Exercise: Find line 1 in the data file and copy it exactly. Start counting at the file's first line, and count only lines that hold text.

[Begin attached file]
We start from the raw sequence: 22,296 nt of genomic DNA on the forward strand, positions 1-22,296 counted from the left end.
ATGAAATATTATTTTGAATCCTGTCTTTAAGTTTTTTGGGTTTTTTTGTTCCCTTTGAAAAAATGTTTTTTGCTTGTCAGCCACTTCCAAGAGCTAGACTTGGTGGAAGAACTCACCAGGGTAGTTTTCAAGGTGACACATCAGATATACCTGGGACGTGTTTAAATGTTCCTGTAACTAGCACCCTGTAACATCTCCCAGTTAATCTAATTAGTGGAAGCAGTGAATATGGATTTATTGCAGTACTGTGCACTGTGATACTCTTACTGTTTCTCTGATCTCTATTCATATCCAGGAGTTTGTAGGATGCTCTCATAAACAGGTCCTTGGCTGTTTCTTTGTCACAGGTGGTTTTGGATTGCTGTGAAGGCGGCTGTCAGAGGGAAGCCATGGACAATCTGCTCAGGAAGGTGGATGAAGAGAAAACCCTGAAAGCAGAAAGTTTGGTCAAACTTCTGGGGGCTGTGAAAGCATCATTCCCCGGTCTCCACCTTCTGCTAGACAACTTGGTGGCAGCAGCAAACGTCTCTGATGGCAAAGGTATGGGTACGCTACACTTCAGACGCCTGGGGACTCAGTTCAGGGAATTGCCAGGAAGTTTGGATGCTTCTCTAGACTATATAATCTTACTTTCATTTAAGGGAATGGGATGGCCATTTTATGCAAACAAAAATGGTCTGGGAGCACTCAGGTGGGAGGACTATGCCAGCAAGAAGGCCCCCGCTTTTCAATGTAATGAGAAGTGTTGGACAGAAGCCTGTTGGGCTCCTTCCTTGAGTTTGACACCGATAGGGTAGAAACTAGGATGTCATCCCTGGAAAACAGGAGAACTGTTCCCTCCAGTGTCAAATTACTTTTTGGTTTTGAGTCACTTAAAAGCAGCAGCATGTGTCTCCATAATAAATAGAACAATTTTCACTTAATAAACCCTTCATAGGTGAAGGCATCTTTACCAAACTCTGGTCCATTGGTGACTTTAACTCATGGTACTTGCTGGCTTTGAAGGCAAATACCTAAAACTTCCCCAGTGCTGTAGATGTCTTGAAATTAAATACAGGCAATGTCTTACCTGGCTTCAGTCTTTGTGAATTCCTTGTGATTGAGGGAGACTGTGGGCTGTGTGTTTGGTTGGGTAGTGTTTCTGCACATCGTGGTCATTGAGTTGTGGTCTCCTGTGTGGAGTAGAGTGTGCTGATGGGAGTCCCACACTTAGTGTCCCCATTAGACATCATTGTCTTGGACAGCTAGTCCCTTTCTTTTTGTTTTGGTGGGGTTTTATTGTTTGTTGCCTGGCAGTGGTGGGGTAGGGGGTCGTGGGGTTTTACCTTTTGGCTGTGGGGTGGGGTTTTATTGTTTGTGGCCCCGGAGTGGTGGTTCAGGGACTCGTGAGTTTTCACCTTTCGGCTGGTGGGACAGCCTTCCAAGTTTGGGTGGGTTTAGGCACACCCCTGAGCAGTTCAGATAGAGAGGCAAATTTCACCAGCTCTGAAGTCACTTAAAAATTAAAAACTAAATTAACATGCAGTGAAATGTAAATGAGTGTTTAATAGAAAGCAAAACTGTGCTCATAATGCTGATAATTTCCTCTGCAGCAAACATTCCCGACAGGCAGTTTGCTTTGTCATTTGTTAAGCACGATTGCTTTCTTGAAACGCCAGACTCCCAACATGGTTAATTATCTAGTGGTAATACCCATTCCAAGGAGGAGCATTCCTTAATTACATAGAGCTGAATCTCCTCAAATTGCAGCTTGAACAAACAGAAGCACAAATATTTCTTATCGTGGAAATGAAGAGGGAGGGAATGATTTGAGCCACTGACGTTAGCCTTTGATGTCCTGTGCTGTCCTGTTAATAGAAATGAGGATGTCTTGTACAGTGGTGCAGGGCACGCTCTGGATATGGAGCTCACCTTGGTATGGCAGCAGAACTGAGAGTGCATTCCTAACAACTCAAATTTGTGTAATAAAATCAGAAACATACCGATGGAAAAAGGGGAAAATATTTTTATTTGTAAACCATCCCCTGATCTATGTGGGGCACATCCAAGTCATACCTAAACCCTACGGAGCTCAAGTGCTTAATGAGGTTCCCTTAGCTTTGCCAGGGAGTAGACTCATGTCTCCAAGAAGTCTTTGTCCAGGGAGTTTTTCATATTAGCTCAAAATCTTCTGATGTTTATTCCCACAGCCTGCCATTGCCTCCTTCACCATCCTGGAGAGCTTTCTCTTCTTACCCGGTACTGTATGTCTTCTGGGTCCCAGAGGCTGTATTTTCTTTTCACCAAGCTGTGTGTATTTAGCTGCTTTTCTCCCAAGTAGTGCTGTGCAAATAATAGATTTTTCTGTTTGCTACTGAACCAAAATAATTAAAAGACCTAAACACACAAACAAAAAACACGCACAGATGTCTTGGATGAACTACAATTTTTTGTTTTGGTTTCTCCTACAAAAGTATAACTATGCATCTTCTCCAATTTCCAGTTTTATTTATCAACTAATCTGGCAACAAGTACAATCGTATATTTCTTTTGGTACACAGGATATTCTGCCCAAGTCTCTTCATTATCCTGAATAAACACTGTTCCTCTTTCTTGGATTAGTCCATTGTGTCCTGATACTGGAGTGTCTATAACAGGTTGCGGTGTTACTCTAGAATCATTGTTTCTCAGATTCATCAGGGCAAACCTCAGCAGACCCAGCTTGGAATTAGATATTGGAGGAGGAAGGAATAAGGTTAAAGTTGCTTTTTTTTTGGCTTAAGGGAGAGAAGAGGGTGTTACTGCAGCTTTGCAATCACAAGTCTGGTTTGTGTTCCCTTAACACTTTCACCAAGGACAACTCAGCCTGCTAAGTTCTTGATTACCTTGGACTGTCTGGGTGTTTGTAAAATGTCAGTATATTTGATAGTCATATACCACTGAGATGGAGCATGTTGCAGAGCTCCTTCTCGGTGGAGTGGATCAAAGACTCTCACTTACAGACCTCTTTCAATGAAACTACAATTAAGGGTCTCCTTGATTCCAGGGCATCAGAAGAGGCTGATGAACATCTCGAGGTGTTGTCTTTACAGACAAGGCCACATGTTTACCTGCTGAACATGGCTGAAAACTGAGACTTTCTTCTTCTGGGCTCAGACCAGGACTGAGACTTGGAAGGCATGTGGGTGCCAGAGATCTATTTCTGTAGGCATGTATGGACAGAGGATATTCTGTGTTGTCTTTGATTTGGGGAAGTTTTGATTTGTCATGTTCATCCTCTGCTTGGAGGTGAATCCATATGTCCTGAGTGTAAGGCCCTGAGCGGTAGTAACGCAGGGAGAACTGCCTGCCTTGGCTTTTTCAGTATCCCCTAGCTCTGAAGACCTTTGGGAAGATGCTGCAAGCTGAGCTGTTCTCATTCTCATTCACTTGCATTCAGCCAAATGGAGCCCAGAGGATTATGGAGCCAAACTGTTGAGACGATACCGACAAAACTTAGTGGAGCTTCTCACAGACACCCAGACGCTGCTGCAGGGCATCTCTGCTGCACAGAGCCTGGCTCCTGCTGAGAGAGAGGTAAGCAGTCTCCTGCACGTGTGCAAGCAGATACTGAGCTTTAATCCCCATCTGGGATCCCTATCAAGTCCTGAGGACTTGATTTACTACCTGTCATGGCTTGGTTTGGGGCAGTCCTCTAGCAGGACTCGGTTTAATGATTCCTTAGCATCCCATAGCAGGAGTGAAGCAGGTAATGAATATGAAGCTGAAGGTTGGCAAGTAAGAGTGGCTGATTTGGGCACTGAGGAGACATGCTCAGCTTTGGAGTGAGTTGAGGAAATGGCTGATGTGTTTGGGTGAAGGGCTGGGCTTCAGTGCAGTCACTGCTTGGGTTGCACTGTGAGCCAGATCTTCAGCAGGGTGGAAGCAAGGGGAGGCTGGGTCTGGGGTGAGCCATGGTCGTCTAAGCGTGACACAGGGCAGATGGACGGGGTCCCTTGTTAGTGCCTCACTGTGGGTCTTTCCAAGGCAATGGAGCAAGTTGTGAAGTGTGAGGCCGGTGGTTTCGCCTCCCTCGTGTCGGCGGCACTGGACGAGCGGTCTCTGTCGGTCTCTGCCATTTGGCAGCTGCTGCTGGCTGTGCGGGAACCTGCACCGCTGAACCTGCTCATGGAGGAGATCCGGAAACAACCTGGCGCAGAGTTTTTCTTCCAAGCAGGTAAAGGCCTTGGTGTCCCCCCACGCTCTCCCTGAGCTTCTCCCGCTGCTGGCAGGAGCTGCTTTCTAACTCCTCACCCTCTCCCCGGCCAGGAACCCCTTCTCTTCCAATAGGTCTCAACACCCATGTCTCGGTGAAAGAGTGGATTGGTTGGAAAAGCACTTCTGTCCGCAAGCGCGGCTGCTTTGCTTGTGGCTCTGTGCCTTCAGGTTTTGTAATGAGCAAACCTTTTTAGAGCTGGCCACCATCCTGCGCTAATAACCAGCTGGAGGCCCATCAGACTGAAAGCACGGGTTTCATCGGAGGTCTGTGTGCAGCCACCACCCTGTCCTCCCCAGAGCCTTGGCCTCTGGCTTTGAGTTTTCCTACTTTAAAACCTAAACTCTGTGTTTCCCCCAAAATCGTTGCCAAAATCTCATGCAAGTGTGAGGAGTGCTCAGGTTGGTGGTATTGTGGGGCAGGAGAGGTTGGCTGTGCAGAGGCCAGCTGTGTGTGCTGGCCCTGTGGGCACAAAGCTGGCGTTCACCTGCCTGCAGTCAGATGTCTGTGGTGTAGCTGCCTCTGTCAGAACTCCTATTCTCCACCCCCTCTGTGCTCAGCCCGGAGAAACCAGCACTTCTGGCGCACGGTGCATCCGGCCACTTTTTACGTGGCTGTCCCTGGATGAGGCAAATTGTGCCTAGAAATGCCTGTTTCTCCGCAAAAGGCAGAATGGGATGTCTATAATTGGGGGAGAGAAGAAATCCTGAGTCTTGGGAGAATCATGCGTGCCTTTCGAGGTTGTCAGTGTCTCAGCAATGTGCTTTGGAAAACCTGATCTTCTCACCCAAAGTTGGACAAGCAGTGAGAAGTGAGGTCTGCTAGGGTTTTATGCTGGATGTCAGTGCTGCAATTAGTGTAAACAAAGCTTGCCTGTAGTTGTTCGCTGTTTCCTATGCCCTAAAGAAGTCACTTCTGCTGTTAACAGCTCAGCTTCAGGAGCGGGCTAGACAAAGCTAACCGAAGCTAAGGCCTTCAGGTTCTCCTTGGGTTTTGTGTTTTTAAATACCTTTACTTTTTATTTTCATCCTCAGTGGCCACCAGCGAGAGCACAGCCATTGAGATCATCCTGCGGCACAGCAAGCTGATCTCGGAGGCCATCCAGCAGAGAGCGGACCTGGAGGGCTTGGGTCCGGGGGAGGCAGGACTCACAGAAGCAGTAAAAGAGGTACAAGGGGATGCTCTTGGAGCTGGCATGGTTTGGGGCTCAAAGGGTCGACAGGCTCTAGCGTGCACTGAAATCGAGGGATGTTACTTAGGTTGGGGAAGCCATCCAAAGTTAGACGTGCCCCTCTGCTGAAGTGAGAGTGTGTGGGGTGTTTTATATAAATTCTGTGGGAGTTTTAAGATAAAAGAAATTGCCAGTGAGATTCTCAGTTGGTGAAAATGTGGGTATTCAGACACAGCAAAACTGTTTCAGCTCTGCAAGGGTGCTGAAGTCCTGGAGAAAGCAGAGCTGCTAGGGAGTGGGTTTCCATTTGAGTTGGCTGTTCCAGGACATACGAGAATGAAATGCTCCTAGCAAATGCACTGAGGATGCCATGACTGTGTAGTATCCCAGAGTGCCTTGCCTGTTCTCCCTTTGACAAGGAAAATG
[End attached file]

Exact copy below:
We start from the raw sequence: 22,296 nt of genomic DNA on the forward strand, positions 1-22,296 counted from the left end.